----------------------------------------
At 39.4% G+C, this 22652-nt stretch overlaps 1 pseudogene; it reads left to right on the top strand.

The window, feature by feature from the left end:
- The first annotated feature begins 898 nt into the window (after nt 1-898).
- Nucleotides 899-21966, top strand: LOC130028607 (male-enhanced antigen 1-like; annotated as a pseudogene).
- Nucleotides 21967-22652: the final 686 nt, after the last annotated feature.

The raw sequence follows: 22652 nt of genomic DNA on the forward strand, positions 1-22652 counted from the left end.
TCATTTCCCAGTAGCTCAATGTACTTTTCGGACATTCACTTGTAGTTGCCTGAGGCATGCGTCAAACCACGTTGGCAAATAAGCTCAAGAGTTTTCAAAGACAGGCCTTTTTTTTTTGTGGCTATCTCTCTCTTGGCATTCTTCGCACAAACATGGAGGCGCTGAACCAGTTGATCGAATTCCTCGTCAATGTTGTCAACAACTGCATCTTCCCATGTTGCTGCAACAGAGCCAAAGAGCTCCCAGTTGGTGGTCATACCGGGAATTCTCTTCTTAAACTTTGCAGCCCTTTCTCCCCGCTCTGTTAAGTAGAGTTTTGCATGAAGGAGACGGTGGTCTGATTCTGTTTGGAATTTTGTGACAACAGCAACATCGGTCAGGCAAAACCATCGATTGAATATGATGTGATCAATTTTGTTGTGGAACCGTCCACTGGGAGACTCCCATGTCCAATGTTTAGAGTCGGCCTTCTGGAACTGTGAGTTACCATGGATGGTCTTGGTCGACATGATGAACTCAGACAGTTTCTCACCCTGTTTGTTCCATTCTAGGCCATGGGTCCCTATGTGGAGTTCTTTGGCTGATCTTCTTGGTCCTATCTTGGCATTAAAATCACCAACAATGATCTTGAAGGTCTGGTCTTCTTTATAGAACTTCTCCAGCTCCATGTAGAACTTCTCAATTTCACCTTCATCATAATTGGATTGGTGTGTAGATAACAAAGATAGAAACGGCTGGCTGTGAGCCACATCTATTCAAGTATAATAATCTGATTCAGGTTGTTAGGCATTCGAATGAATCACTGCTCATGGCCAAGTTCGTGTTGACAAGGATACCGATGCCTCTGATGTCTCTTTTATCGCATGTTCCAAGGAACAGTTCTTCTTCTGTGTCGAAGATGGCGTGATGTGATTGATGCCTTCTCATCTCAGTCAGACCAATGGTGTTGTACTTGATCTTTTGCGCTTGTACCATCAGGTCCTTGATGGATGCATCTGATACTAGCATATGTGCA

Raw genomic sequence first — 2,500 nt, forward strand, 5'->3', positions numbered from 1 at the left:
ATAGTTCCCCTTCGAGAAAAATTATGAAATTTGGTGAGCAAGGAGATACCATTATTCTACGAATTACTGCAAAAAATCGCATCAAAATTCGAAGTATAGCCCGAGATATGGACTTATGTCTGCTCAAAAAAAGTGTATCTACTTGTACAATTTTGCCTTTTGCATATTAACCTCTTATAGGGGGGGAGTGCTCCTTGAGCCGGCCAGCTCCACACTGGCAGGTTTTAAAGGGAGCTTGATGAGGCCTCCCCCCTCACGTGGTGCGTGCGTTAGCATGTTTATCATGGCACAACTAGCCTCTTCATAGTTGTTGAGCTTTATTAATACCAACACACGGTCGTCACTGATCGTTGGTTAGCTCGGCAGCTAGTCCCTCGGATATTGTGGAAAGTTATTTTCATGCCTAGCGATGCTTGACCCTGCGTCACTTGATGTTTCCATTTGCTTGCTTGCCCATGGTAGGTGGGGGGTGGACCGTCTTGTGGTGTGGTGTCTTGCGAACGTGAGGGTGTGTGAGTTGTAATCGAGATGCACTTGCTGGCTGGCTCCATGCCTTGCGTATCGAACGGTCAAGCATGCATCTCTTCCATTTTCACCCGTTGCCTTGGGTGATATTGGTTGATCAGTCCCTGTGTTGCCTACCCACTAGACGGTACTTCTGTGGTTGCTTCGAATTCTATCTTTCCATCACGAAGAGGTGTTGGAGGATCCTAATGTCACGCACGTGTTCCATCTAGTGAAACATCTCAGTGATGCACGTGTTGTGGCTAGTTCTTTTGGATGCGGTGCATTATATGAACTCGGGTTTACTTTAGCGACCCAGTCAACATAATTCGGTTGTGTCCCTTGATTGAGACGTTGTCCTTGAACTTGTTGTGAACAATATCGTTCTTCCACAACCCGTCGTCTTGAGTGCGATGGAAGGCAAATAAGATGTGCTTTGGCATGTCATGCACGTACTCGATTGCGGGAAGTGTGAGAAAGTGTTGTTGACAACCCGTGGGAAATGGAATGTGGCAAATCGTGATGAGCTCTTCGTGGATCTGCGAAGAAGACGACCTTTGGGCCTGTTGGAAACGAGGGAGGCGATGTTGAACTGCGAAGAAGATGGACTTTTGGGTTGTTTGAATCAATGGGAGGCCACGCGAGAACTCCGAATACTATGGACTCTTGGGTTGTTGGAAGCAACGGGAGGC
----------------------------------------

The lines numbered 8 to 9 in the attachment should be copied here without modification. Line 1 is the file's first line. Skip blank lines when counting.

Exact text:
Raw genomic sequence first — 2,500 nt, forward strand, 5'->3', positions numbered from 1 at the left:
ATAGTTCCCCTTCGAGAAAAATTATGAAATTTGGTGAGCAAGGAGATACCATTATTCTACGAATTACTGCAAAAAATCGCATCAAAATTCGAAGTATAGCCCGAGATATGGACTTATGTCTGCTCAAAAAAAGTGTATCTACTTGTACAATTTTGCCTTTTGCATATTAACCTCTTATAGGGGGGGAGTGCTCCTTGAGCCGGCCAGCTCCACACTGGCAGGTTTTAAAGGGAGCTTGATGAGGCCTCCCCCCTCACGTGGTGCGTGCGTTAGCATGTTTATCATGGCACAACTAGCCTCTTCATAGTTGTTGAGCTTTATTAATACCAACACACGGTCGTCACTGATCGTTGGTTAGCTCGGCAGCTAGTCCCTCGGATATTGTGGAAAGTTATTTTCATGCCTAGCGATGCTTGACCCTGCGTCACTTGATGTTTCCATTTGCTTGCTTGCCCATGGTAGGTGGGGGGTGGACCGTCTTGTGGTGTGGTGTCTTGCGAACGTGAGGGTGTGTGAGTTGTAATCGAGATGCACTTGCTGGCTGGCTCCATGCCTTGCGTATCGAACGGTCAAGCATGCATCTCTTCCATTTTCACCCGTTGCCTTGGGTGATATTGGTTGATCAGTCCCTGTGTTGCCTACCCACTAGACGGTACTTCTGTGGTTGCTTCGAATTCTATCTTTCCATCACGAAGAGGTGTTGGAGGATCCTAATGTCACGCACGTGTTCCATCTAGTGAAACATCTCAGTGATGCACGTGTTGTGGCTAGTTCTTTTGGATGCGGTGCATTATATGAACTCGGGTTTACTTTAGCGACCCAGTCAACATAATTCGGTTGTGTCCCTTGATTGAGACGTTGTCCTTGAACTTGTTGTGAACAATATCGTTCTTCCACAACCCGTCGTCTTGAGTGCGATGGAAGGCAAATAAGATGTGCTTTGGCATGTCATGCACGTACTCGATTGCGGGAAGTGTGAGAAAGTGTTGTTGACAACCCGTGGGAAATGGAATGTGGCAAATCGTGATGAGCTCTTCGTGGATCTGCGAAGAAGACGACCTTTGGGCCTGTTGGAAACGAGGGAGGCGATGTTGAACTGCGAAGAAGATGGACTTTTGGGTTGTTTGAATCAATGGGAGGCCACGCGAGAACTCCGAATACTATGGACTCTTGGGTTGTTGGAAGCAACGGGAGGC